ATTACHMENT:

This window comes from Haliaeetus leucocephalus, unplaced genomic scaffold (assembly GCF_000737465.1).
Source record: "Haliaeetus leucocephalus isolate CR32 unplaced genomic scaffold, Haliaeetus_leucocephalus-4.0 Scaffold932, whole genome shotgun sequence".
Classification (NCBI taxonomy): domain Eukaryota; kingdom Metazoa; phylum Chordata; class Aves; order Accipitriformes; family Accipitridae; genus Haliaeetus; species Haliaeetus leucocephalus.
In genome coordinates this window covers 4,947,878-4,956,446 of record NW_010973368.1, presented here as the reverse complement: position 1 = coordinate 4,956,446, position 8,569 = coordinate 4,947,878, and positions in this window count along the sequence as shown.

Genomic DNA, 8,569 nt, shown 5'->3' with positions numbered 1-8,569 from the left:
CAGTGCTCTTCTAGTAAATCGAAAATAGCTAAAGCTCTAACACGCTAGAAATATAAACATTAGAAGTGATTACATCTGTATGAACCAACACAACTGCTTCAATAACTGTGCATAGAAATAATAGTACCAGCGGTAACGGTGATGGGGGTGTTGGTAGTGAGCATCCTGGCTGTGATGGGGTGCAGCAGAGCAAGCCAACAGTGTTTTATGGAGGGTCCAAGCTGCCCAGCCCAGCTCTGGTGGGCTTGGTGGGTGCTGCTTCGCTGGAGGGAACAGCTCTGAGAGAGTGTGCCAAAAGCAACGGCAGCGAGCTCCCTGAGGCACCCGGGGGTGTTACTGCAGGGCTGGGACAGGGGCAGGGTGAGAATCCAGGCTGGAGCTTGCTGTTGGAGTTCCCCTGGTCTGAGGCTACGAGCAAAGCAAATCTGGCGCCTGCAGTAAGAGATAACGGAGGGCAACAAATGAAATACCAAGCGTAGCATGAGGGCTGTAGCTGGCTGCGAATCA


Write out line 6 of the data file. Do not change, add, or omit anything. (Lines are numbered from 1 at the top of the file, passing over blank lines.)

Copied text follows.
CAGTGCTCTTCTAGTAAATCGAAAATAGCTAAAGCTCTAACACGCTAGAAATATAAACATTAGAAGTGATTACATCTGTATGAACCAACACAACTGCTTCAATAACTGTGCATAGAAATAATAGTACCAGCGGTAACGGTGATGGGGGTGTTGGTAGTGAGCATCCTGGCTGTGATGGGGTGCAGCAGAGCAAGCCAACAGTGTTTTATGGAGGGTCCAAGCTGCCCAGCCCAGCTCTGGTGGGCTTGGTGGGTGCTGCTTCGCTGGAGGGAACAGCTCTGAGAGAGTGTGCCAAAAGCAACGGCAGCGAGCTCCCTGAGGCACCCGGGGGTGTTACTGCAGGGCTGGGACAGGGGCAGGGTGAGAATCCAGGCTGGAGCTTGCTGTTGGAGTTCCCCTGGTCTGAGGCTACGAGCAAAGCAAATCTGGCGCCTGCAGTAAGAGATAACGGAGGGCAACAAATGAAATACCAAGCGTAGCATGAGGGCTGTAGCTGGCTGCGAATCA